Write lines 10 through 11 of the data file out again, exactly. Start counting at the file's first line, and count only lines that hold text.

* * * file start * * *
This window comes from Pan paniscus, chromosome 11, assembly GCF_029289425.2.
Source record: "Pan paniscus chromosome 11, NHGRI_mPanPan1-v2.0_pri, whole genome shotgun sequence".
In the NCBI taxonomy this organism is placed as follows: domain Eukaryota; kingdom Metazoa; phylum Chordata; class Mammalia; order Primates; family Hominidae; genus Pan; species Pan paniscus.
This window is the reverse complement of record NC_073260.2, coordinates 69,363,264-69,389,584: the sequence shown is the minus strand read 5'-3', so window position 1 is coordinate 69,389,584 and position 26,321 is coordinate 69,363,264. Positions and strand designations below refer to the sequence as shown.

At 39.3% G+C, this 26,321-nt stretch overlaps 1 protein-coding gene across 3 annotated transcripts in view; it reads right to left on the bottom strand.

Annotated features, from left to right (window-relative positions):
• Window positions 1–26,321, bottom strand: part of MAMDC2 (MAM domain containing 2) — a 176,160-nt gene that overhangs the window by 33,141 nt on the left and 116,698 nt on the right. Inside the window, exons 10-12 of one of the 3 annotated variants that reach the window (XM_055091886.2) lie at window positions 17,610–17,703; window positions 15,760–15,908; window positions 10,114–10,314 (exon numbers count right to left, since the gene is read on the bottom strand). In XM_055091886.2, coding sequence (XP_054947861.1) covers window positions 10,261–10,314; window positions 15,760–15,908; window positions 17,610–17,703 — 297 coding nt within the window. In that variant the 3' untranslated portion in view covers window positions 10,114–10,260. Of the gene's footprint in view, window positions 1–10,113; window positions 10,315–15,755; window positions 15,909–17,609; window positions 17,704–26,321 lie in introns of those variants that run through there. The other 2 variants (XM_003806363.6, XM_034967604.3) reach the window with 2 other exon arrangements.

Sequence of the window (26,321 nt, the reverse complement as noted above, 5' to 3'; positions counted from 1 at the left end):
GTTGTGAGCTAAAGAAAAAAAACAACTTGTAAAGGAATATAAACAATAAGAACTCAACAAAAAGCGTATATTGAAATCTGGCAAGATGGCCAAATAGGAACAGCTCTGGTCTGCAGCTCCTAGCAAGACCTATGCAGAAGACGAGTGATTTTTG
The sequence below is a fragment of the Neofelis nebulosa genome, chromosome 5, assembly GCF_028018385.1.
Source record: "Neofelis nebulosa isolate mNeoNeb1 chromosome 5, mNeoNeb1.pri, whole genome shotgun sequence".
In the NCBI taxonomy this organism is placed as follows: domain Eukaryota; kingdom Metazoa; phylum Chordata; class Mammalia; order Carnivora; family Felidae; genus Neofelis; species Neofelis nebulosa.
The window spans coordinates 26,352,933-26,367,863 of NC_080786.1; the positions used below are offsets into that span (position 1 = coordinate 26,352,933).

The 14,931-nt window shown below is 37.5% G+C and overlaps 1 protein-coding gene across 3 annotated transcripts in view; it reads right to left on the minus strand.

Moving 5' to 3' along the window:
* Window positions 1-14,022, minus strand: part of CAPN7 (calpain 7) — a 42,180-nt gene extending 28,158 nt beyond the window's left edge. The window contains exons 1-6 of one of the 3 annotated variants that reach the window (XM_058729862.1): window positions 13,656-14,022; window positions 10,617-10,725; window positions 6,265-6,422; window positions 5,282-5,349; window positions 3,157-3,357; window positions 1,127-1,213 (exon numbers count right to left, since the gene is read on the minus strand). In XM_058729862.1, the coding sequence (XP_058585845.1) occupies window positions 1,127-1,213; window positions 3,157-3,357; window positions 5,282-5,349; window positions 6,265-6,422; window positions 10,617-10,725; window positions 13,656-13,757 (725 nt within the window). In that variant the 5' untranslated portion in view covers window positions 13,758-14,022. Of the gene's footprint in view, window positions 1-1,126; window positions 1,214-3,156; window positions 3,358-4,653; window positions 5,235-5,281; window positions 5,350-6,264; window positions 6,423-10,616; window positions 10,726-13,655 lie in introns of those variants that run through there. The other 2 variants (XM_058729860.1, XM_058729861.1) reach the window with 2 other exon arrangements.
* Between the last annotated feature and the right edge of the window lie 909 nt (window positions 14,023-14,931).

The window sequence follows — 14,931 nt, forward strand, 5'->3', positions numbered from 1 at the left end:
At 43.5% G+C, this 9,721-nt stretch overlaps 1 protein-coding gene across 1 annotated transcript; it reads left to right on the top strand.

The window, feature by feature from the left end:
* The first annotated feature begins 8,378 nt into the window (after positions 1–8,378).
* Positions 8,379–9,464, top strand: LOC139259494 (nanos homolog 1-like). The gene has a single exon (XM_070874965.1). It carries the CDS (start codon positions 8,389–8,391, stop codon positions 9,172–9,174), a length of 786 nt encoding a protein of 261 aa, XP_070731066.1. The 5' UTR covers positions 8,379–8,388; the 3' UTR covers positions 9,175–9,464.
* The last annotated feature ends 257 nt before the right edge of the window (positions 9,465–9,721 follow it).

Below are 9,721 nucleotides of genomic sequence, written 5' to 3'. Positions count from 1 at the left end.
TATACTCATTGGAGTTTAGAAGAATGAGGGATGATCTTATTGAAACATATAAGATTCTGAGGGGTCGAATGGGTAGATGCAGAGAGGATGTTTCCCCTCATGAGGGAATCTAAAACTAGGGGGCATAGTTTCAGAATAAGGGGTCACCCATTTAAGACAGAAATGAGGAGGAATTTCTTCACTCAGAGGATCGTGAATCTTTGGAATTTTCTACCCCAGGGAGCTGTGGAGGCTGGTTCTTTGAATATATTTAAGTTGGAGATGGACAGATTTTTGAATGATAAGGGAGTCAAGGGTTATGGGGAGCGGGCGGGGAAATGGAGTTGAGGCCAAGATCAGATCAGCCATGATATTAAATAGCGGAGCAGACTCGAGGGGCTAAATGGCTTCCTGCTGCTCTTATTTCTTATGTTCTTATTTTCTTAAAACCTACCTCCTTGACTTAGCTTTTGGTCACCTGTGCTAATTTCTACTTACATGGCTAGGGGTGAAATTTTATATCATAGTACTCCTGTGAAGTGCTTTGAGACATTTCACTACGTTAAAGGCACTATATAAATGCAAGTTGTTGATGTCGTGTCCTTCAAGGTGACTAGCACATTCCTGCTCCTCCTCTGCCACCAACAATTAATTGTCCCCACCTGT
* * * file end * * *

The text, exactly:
The sequence below is a fragment of the Neofelis nebulosa genome, chromosome 5, assembly GCF_028018385.1.
Source record: "Neofelis nebulosa isolate mNeoNeb1 chromosome 5, mNeoNeb1.pri, whole genome shotgun sequence".